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[38] Some observations of BC aerosol concentrations at high altitudes are displayed in a paper by Pueschel et al. [1997]. In the midlatitudes of the NH, at a level of around 10 km (approximately 250 hPa), these suggest that typical values are of order 1 to 2 ng m−3. However, the simulated zonal mean BC concentrations in this region correspond approximately to 20 ng m−3 (after dividing by 4 to take account of the enhanced emissions in the experiment). Now, Fahey et al. [1999] considered the measurements to represent a lower limit for the actual values because of limitations of the sampling technique. Also comparing in situ data from a limited number of flights with zonal mean values may be misleading. Nevertheless, we believe that the simulated BC concentrations at high altitudes are probably several times greater than they should be, even taking the quadrupled emissions into account, and that this is mainly due to excessive vertical transport by the model's tracer advection scheme. This suggests that the simulated longwave cloud feedback is probably too strongly negative and the net positive cloud feedback may well be too weak. Thus the difference between the cloud feedbacks in the BC and CO2 experiments is to some extent an artefact of the model.

[39] Another process relevant to differences in climate sensitivity is the change in the fluxes of longwave radiation associated with alterations in the vertical temperature profile. Since the vertical distribution of the radiative forcing is different in the BC and CO2 cases, this would imply a different surface temperature sensitivity even in the absence of the feedbacks already discussed. Now the “ghost forcing” experiments of Hansen et al. [1997] showed that this factor favors a greater sensitivity in the BC case, because most of the energy absorption by the aerosol occurs in the lower layers of the troposphere whereas most of the CO2 forcing takes place higher up. This should still hold in the current experiment, since the BC concentrations are greater at low levels than at high altitude. As we have just seen, however, there is probably too much BC aerosol at high altitude, even allowing for the quadrupled emissions. Hence the temperature profile effect, though still operating to give a relatively higher sensitivity in the BC case, is probably somewhat weaker than it should be.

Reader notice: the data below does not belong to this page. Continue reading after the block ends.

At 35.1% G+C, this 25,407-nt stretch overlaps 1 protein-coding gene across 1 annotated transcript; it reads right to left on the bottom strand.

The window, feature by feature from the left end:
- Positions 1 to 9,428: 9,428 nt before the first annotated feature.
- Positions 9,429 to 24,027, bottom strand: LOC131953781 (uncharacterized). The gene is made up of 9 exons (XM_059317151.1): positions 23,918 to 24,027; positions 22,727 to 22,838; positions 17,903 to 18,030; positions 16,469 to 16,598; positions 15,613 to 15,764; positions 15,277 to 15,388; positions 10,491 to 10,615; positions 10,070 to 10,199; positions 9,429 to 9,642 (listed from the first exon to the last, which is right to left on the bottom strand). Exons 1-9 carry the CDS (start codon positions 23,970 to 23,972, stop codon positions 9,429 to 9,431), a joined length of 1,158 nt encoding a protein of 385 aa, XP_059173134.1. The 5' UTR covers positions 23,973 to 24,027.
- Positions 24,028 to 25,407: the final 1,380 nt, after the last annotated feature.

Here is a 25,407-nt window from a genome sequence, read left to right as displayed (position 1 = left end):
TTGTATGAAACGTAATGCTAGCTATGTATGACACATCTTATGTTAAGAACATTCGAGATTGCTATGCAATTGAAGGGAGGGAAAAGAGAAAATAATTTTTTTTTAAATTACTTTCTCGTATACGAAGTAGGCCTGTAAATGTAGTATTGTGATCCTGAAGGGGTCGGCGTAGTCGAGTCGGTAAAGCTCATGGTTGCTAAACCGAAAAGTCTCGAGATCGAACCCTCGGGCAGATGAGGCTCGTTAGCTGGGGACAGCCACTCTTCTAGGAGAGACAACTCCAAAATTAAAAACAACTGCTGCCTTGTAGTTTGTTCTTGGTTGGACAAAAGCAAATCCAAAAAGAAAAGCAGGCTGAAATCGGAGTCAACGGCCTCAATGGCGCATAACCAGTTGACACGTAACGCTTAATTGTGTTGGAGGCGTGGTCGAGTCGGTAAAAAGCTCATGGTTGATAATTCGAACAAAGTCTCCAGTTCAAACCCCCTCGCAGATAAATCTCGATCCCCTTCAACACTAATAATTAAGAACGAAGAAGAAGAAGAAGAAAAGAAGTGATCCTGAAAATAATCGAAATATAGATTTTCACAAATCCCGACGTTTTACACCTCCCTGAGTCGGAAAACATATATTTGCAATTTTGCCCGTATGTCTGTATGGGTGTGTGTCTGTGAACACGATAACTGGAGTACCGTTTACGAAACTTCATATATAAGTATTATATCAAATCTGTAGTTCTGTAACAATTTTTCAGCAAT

[40] Some interesting interactions with the sulphur cycle occur in these experiments. The annual mean global total loading of sulphate aerosol is 0.530 Tg(S) in the control run, 0.565 Tg(S) in the BC run, and 0.636 Tg(S) in the doubled CO2 run. The geographical distributions of the changes in sulphate aerosol loading (not shown) suggest strong links with changes in cloud amount in many regions, reductions in cloud being associated with increased sulphate, which is physically plausible. (Similarly, there is a reduction in sulphate loading over India in the BC experiment due to the strengthened summer monsoon already noted.) The increase in global sulphate burden is relatively stronger, in proportion to the radiative forcing, in the BC experiment than in the CO2 case. It is likely that this is primarily due to the intensification of the hydrological cycle in the doubled CO2 run, which would tend to accelerate wet deposition of sulphate relative to the BC case in which the hydrological cycle hardly strengthens at all. Of course, the increased abundance of sulphate aerosol implies a cooling in both experiments, reducing the sensitivity in each case. There is thus a possibility that this sulphate feedback makes a small contribution to the lower climate sensitivity in the BC experiment relative to the CO2 case. Unfortunately, it is not straightforward to isolate the impact of the increased sulphate in an unambiguous way, so at present this must be regarded as a speculative idea.